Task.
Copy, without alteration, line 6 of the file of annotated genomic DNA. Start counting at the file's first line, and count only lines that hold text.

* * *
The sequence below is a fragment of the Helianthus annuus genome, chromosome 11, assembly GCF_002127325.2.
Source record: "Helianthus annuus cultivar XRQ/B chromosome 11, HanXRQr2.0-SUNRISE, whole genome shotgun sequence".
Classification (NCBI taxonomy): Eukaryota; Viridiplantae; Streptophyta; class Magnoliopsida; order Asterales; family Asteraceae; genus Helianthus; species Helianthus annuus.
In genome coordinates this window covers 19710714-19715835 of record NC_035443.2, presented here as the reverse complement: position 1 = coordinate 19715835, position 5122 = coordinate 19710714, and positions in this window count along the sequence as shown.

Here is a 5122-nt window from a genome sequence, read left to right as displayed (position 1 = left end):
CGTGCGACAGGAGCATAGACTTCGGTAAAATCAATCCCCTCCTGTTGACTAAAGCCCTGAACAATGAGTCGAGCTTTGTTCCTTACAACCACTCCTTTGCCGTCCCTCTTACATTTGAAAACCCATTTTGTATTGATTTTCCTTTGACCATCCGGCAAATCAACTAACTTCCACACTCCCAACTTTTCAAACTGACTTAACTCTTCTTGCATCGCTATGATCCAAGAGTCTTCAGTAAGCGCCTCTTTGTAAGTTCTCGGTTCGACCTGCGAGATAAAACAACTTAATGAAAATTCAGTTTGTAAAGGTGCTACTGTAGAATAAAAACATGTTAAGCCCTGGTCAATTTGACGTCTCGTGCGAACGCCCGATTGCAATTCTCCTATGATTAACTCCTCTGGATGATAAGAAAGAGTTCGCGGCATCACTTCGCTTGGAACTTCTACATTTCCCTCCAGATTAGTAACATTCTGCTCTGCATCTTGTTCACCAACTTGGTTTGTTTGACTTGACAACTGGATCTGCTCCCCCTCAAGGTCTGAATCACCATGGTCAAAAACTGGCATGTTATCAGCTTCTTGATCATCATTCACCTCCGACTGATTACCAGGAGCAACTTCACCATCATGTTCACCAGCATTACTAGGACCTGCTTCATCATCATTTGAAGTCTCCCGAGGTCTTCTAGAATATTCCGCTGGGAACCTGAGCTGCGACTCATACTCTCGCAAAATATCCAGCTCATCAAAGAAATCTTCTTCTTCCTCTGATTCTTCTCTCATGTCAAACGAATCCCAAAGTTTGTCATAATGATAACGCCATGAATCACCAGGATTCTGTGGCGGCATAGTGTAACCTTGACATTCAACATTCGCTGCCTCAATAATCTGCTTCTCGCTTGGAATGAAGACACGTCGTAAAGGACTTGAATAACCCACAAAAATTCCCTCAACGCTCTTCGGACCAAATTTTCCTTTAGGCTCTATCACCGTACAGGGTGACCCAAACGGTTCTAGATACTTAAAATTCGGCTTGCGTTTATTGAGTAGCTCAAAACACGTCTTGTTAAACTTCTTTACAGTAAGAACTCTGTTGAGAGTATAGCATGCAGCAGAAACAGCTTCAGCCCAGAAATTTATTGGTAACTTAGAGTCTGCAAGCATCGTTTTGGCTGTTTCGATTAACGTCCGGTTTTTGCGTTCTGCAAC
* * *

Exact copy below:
CGTGCGACAGGAGCATAGACTTCGGTAAAATCAATCCCCTCCTGTTGACTAAAGCCCTGAACAATGAGTCGAGCTTTGTTCCTTACAACCACTCCTTTGCCGTCCCTCTTACATTTGAAAACCCATTTTGTATTGATTTTCCTTTGACCATCCGGCAAATCAACTAACTTCCACACTCCCAACTTTTCAAACTGACTTAACTCTTCTTGCATCGCTATGATCCAAGAGTCTTCAGTAAGCGCCTCTTTGTAAGTTCTCGGTTCGACCTGCGAGATAAAACAACTTAATGAAAATTCAGTTTGTAAAGGTGCTACTGTAGAATAAAAACATGTTAAGCCCTGGTCAATTTGACGTCTCGTGCGAACGCCCGATTGCAATTCTCCTATGATTAACTCCTCTGGATGATAAGAAAGAGTTCGCGGCATCACTTCGCTTGGAACTTCTACATTTCCCTCCAGATTAGTAACATTCTGCTCTGCATCTTGTTCACCAACTTGGTTTGTTTGACTTGACAACTGGATCTGCTCCCCCTCAAGGTCTGAATCACCATGGTCAAAAACTGGCATGTTATCAGCTTCTTGATCATCATTCACCTCCGACTGATTACCAGGAGCAACTTCACCATCATGTTCACCAGCATTACTAGGACCTGCTTCATCATCATTTGAAGTCTCCCGAGGTCTTCTAGAATATTCCGCTGGGAACCTGAGCTGCGACTCATACTCTCGCAAAATATCCAGCTCATCAAAGAAATCTTCTTCTTCCTCTGATTCTTCTCTCATGTCAAACGAATCCCAAAGTTTGTCATAATGATAACGCCATGAATCACCAGGATTCTGTGGCGGCATAGTGTAACCTTGACATTCAACATTCGCTGCCTCAATAATCTGCTTCTCGCTTGGAATGAAGACACGTCGTAAAGGACTTGAATAACCCACAAAAATTCCCTCAACGCTCTTCGGACCAAATTTTCCTTTAGGCTCTATCACCGTACAGGGTGACCCAAACGGTTCTAGATACTTAAAATTCGGCTTGCGTTTATTGAGTAGCTCAAAACACGTCTTGTTAAACTTCTTTACAGTAAGAACTCTGTTGAGAGTATAGCATGCAGCAGAAACAGCTTCAGCCCAGAAATTTATTGGTAACTTAGAGTCTGCAAGCATCGTTTTGGCTGTTTCGATTAACGTCCGGTTTTTGCGTTCTGCAAC